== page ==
• Component 5: Project management. An ICBA-appointed Project Leader will be responsible for the overall management of the project, under the oversight of ICBA’s senior management team. In each target country, a Project Implementation Unit (PIU) will be established within NARES and a national Project Coordinator with a background in agronomy will be seconded from the latter to support the Project Leader in the coordination of activities at the country level. Upon commencement of the project, an inception workshop will be organized for Project Coordinators at ICBA headquarters in Dubai. Regular coordination with all partners will be undertaken through annual steering committee meetings at BADEA headquarters in Khartoum, as well as biannual technical committee meetings in each country. Regular monitoring and a final evaluation will be undertaken by an ICBA-appointed specialist. ICBA’s Communication and Knowledge Management Section will support the project by managing its web portal and generating various knowledge products for dissemination to stakeholders, in addition to supporting the Project Leader with the preparation of regular project progress reports. ICBA will be directly responsible for the financial management and reporting to IFAD and BADEA. Upon completion of the project, ICBA will organize a final workshop to discuss achievements and lessons learned, and will also arrange an external audit to ensure full accountability for the funds received from IFAD and BADEA.     

In line with IFAD’s policies, ICBA will ensure that its project approach is:

  • Participatory, involving beneficiary farmers and other local stakeholders in all stages of the project cycle, from inception through implementation to the end-term review. To bridge research and practice, the BPH established by the project within each targeted area will enable local farmers to be involved in testing, evaluating and deciding which technologies and practices result in optimal productivity and are best suited for local conditions. In this manner, the project will concurrently: (a) identify and fast-track options for intensified small plot production; and (b) build the capacity of farmers and give them a sense of ownership over the project outcomes and decisions that affect their livelihoods.
  • Empowering women: ICBA will partner with experienced local NGOs working to promote gender equality to ensure that the project’s women participants can voice their concerns and expectations regarding the project; are provided with the resources they need to succeed; understand their rights and obligations in relation to the project and the assets that are provided/created through it; and are empowered to make decisions, particularly in relation to the income they generate through their work.
  • Promoting nutrition-sensitive food systems: ICBA will aim to introduce food crops that are not only salinity- and climate-resilient, but also have a high nutritional value. Among such is quinoa (Chenopodium quinoa Willd.), one of the most nutritious food crops currently known, with a high tolerance to stress. It is gluten-free, has a high content of crude proteins and more micronutrients than most staple grains, including wheat, rice and barley. Besides its use for human consumption, quinoa seed, stems and foliage can be used as livestock and poultry feed, while some of its components, such as oil, starch, saponin and colourings, may be used in the chemical, cosmetic and pharmaceutical industries. As such, it is an excellent choice for addressing both nutrition and income-related issues, particularly in environments where conventional crops may no longer be able to thrive.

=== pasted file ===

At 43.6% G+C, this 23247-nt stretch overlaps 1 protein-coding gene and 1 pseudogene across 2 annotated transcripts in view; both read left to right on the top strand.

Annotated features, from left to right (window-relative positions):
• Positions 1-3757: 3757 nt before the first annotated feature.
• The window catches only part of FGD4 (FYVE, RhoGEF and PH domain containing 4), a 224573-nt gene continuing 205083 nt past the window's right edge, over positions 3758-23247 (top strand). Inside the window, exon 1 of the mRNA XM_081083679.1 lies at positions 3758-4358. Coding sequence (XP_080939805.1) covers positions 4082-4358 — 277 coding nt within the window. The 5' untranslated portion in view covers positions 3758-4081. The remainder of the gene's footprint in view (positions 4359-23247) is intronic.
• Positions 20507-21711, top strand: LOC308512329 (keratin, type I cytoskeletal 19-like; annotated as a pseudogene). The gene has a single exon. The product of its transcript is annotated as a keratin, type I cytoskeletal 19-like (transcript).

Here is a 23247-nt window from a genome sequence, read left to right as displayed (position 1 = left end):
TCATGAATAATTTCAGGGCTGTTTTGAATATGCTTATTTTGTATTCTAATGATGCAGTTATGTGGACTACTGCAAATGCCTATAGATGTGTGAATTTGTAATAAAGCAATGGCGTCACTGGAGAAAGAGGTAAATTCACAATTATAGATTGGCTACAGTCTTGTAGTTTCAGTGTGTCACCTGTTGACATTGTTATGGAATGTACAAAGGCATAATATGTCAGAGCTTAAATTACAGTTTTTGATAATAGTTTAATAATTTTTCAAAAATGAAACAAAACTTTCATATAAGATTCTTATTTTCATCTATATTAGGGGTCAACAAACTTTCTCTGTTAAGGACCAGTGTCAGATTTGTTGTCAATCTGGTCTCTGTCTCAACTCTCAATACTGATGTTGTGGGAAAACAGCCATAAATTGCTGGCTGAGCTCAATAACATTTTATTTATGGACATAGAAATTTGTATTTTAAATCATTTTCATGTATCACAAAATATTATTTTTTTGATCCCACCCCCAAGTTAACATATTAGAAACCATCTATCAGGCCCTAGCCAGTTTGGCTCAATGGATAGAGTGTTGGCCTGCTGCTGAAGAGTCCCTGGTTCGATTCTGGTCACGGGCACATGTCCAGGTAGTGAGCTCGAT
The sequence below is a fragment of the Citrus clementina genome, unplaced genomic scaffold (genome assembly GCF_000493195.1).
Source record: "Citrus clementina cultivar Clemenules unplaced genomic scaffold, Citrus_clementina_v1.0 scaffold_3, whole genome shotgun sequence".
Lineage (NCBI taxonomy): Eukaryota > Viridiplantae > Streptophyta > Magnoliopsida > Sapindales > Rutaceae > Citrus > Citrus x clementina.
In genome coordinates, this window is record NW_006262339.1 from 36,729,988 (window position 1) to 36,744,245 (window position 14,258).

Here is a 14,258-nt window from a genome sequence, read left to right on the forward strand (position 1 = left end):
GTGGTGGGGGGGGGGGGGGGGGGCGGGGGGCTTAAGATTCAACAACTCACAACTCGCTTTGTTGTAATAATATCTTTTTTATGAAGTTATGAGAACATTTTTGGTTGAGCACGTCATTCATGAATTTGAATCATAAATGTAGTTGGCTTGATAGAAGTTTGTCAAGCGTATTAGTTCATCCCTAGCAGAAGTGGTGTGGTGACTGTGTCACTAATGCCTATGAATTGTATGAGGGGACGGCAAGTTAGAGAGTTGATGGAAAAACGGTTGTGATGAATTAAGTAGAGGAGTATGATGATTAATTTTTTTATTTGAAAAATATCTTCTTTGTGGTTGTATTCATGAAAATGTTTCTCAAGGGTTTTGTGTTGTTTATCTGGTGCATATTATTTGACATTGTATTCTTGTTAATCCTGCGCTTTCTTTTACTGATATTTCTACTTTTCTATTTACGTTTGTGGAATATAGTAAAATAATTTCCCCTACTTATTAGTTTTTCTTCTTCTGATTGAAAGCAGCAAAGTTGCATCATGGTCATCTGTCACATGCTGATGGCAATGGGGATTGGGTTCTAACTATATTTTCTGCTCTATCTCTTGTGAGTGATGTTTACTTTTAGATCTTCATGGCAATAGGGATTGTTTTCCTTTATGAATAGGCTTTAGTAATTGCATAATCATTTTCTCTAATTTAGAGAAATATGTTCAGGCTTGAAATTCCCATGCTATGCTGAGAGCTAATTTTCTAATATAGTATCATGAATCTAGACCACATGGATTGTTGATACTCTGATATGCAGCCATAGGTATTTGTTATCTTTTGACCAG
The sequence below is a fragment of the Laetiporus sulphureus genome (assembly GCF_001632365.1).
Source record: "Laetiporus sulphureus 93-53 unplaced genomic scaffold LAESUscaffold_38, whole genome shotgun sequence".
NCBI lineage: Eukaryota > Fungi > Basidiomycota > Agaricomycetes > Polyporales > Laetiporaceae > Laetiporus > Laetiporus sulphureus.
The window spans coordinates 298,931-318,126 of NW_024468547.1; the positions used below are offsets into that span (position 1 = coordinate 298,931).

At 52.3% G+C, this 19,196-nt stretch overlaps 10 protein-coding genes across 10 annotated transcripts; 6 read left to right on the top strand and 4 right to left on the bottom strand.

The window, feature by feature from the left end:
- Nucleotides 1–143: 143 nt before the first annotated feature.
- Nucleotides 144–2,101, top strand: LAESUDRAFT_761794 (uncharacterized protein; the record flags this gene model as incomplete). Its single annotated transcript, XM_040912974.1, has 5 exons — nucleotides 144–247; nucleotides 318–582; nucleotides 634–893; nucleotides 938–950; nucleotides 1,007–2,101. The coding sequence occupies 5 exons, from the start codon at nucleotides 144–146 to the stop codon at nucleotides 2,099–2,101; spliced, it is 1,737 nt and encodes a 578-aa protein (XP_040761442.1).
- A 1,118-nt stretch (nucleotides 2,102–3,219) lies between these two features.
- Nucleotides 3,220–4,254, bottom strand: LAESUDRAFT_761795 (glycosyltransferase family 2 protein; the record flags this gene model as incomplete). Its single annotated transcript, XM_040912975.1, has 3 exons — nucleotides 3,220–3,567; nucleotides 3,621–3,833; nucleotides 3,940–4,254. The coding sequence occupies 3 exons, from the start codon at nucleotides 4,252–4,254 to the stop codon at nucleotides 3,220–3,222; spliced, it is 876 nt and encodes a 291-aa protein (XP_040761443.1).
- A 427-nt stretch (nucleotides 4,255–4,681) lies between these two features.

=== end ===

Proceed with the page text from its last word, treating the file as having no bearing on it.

• Bringing about positive trade-offs: The project is expected to lead to positive trade-offs, including substitution of: (a) traditional cropping systems whose productivity is decreasing due to rising salinity and other environmental changes with new cropping systems that are resilient to salinity and climate change and generate higher yields; (b) seasonal production that leaves smallholder farmers and their households food insecure during lean seasons with year-round production that enables them to avoid the hunger gap; and (c) subsistence farming that generates little income with farming that produces enough to stimulate the rural economy through forward and backward linkages with the non-farm sector. Nevertheless, an analysis of the current cropping systems will be undertaken in consultation with NARES and the farmers in all targeted areas at the start of the project to identify their strengths and weaknesses, opportunities for enhancement and threats to sustainable production (SWOT). The introduction of new technologies and practices will thus be based on a solid understanding of the existing systems, ensuring that their strengths are augmented and weaknesses addressed. Moreover, the farmers will be directly involved in the selection of new crops and practices in consultation with ICBA and NARES experts, in order to ensure that they are convinced about and are in charge of the innovations and changes being introduced, while at the same time preserving those crops and practices that are beneficial to their livelihoods and sustainable in the long term.   
  • Contributing to knowledge: ICBA will bring to this project a considerable amount of technical expertise acquired through its research work and past project implementation in SSA and elsewhere. A significant amount of knowledge will also be generated during this project’s lifespan. Both types of knowledge will be captured as appropriate and shared with all stakeholders through a variety of modalities, including training events and workshops, a knowledge hub, project reports, publications, policy briefs, guidelines, extension materials and educational video/audios, among others.